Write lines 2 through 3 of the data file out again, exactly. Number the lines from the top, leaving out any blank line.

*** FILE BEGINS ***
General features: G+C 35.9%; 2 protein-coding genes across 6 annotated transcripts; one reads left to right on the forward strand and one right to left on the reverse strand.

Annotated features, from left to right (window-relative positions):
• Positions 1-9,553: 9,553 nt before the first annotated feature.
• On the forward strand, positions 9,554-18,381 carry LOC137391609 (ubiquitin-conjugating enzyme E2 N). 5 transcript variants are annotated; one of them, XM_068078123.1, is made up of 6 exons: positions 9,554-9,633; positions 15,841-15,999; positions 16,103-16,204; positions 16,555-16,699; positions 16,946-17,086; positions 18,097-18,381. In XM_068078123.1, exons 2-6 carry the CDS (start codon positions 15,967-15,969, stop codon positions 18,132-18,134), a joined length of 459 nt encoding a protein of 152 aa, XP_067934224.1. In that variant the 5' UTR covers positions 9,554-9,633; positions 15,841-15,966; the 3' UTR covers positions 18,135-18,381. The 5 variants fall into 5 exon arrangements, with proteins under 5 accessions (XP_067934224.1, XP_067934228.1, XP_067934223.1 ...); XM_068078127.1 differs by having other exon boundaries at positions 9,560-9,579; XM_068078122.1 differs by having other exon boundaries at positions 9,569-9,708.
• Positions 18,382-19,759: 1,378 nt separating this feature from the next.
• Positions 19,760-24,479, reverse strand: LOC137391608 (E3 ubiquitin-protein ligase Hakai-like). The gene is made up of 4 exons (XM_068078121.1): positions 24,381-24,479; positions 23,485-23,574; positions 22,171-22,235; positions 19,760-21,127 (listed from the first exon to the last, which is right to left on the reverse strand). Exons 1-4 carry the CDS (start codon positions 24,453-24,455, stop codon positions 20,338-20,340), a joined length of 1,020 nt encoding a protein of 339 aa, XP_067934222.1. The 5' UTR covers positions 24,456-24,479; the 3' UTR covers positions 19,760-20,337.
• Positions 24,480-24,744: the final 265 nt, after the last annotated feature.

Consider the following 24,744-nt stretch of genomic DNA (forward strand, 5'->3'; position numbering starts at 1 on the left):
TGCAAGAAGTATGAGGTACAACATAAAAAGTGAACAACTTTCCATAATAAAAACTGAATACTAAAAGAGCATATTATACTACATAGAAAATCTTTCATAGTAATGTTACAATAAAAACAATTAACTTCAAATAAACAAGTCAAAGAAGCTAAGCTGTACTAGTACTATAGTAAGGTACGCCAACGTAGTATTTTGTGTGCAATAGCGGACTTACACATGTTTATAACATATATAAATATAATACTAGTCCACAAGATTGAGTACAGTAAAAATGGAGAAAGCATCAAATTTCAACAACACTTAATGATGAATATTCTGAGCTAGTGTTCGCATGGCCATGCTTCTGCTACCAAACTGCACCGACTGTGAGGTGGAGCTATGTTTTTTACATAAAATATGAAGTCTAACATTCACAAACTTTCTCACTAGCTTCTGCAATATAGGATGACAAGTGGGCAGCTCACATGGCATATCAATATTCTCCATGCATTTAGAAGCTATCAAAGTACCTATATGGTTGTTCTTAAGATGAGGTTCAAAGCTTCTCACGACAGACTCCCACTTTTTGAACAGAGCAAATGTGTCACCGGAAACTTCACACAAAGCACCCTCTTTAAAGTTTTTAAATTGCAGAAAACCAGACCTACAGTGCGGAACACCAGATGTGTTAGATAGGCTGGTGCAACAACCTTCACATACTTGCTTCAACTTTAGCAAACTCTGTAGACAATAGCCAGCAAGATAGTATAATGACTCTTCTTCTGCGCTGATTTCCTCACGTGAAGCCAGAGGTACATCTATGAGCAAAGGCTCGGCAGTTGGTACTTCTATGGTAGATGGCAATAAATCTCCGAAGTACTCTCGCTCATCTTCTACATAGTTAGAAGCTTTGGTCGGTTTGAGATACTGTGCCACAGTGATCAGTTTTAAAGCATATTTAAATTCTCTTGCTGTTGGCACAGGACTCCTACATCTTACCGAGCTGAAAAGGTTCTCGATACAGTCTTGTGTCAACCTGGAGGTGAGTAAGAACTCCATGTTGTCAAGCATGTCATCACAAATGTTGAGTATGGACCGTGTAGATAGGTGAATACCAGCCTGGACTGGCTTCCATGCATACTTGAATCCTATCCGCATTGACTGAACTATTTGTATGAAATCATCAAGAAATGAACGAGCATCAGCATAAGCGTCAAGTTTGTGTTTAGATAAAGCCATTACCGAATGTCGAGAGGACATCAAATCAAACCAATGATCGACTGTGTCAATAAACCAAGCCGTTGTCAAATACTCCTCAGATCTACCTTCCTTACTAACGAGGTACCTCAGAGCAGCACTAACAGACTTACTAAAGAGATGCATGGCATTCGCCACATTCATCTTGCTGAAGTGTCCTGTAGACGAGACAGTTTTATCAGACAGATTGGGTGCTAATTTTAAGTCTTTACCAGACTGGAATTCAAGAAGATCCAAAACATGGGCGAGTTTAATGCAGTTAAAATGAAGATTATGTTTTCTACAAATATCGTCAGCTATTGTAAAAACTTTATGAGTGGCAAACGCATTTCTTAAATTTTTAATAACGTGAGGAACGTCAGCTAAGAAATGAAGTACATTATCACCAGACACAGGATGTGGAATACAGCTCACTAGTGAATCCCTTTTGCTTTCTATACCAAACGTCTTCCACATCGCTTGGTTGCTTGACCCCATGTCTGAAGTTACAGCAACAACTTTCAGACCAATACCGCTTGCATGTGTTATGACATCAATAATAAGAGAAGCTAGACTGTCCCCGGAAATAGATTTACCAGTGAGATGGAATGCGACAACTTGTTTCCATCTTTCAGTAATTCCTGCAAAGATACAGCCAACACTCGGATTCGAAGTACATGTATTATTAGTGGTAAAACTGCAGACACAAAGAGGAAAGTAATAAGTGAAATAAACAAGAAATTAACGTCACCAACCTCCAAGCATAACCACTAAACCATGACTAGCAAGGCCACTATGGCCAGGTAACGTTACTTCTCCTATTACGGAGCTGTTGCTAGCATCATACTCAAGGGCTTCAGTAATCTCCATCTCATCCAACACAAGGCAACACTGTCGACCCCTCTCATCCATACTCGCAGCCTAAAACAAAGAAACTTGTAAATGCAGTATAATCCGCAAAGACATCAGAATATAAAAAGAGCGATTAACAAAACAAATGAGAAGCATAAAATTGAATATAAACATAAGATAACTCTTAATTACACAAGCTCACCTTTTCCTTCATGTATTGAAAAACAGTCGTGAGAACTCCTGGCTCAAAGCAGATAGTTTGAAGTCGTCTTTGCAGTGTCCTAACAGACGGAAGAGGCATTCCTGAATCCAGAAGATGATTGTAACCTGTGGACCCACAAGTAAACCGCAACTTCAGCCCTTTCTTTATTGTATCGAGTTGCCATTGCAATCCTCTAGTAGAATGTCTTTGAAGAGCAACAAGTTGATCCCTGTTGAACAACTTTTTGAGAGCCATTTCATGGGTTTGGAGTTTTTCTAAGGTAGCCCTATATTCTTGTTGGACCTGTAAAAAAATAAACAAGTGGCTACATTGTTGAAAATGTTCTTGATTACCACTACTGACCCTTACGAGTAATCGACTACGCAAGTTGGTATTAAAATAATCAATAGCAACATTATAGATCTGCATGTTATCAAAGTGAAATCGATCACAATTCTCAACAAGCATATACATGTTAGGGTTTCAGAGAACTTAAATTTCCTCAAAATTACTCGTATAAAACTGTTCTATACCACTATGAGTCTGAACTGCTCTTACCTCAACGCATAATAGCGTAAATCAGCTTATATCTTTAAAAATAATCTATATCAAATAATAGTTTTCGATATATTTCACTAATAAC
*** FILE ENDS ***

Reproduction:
Annotated features, from left to right (window-relative positions):
• Positions 1-9,553: 9,553 nt before the first annotated feature.